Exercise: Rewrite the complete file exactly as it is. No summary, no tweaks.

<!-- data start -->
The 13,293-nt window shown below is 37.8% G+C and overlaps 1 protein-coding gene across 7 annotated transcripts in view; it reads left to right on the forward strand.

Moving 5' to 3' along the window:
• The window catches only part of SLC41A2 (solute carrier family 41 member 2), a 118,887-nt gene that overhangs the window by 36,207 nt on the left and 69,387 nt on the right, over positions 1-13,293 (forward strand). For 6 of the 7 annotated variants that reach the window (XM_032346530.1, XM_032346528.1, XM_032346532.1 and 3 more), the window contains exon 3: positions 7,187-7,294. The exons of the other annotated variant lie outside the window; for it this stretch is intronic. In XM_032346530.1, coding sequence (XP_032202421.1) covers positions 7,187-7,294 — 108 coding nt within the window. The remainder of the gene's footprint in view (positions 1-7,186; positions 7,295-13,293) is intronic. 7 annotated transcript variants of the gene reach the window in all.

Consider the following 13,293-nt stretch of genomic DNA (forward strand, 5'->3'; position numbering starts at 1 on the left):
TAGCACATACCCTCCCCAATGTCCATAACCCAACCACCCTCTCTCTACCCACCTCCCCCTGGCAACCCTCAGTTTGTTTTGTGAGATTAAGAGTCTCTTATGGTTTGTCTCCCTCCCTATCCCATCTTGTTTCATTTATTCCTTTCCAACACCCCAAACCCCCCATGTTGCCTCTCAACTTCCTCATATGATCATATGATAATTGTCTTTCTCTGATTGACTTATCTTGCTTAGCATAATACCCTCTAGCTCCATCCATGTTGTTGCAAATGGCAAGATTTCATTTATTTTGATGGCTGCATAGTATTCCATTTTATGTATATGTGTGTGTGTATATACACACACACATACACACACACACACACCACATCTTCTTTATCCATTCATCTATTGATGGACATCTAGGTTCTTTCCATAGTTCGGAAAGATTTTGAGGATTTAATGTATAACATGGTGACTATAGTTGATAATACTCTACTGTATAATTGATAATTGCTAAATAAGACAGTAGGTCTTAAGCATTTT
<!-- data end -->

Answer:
The 13,293-nt window shown below is 37.8% G+C and overlaps 1 protein-coding gene across 7 annotated transcripts in view; it reads left to right on the forward strand.

Moving 5' to 3' along the window:
• The window catches only part of SLC41A2 (solute carrier family 41 member 2), a 118,887-nt gene that overhangs the window by 36,207 nt on the left and 69,387 nt on the right, over positions 1-13,293 (forward strand). For 6 of the 7 annotated variants that reach the window (XM_032346530.1, XM_032346528.1, XM_032346532.1 and 3 more), the window contains exon 3: positions 7,187-7,294. The exons of the other annotated variant lie outside the window; for it this stretch is intronic. In XM_032346530.1, coding sequence (XP_032202421.1) covers positions 7,187-7,294 — 108 coding nt within the window. The remainder of the gene's footprint in view (positions 1-7,186; positions 7,295-13,293) is intronic. 7 annotated transcript variants of the gene reach the window in all.

Consider the following 13,293-nt stretch of genomic DNA (forward strand, 5'->3'; position numbering starts at 1 on the left):
TAGCACATACCCTCCCCAATGTCCATAACCCAACCACCCTCTCTCTACCCACCTCCCCCTGGCAACCCTCAGTTTGTTTTGTGAGATTAAGAGTCTCTTATGGTTTGTCTCCCTCCCTATCCCATCTTGTTTCATTTATTCCTTTCCAACACCCCAAACCCCCCATGTTGCCTCTCAACTTCCTCATATGATCATATGATAATTGTCTTTCTCTGATTGACTTATCTTGCTTAGCATAATACCCTCTAGCTCCATCCATGTTGTTGCAAATGGCAAGATTTCATTTATTTTGATGGCTGCATAGTATTCCATTTTATGTATATGTGTGTGTGTATATACACACACACATACACACACACACACACCACATCTTCTTTATCCATTCATCTATTGATGGACATCTAGGTTCTTTCCATAGTTCGGAAAGATTTTGAGGATTTAATGTATAACATGGTGACTATAGTTGATAATACTCTACTGTATAATTGATAATTGCTAAATAAGACAGTAGGTCTTAAGCATTTT